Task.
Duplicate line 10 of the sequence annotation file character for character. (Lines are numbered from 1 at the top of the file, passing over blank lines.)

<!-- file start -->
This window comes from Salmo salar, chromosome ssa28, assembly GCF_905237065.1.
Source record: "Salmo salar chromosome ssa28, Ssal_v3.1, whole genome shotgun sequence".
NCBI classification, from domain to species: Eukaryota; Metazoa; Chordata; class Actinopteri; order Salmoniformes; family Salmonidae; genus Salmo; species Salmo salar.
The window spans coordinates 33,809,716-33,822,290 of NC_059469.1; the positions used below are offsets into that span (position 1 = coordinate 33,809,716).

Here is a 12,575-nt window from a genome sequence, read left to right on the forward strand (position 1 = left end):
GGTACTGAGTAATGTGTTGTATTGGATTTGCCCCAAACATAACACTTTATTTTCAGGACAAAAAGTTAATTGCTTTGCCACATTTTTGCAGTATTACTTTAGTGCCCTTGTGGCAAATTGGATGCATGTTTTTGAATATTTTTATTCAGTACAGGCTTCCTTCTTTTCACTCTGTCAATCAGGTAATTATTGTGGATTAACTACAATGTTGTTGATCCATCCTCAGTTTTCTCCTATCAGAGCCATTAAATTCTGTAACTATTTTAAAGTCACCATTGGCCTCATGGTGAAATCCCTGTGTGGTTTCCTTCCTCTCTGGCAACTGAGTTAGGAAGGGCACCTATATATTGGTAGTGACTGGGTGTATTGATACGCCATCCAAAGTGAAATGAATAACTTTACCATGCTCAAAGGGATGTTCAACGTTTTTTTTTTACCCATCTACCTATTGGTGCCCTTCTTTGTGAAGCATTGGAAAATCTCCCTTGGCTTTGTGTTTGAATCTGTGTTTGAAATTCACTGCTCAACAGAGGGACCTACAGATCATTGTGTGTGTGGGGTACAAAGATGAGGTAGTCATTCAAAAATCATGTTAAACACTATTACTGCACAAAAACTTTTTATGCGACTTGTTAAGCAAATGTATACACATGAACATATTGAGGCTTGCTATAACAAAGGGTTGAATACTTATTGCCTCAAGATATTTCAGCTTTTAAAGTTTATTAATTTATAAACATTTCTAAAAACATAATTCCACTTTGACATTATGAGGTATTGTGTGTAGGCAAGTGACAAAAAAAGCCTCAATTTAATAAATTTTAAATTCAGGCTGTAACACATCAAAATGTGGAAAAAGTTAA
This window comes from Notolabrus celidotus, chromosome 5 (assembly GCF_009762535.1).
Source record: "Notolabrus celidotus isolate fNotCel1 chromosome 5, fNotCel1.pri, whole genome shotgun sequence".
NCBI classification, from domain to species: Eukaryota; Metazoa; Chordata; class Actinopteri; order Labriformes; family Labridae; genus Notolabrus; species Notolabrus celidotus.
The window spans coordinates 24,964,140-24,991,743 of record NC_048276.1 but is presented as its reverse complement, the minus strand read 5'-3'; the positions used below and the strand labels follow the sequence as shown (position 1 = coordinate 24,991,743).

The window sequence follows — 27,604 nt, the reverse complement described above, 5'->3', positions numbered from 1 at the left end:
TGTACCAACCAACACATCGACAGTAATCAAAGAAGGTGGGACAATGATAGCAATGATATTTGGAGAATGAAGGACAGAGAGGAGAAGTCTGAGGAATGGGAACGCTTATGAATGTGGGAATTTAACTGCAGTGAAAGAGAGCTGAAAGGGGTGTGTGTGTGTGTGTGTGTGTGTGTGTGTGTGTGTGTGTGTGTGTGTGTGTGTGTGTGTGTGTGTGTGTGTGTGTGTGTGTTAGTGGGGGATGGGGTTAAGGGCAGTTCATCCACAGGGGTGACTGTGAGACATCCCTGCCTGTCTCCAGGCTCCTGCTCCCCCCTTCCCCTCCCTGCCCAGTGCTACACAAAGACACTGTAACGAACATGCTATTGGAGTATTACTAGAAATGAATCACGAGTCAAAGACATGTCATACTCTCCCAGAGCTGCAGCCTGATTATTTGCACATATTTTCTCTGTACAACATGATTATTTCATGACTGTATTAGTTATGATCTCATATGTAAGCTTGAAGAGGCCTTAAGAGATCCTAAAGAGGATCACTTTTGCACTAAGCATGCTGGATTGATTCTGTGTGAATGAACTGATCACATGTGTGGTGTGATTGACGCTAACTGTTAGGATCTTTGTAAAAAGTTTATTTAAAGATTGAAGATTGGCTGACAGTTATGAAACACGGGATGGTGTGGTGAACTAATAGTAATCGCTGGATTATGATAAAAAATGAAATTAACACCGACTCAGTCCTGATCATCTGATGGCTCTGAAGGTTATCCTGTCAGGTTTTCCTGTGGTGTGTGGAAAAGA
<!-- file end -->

The window spans coordinates 24,964,140-24,991,743 of record NC_048276.1 but is presented as its reverse complement, the minus strand read 5'-3'; the positions used below and the strand labels follow the sequence as shown (position 1 = coordinate 24,991,743).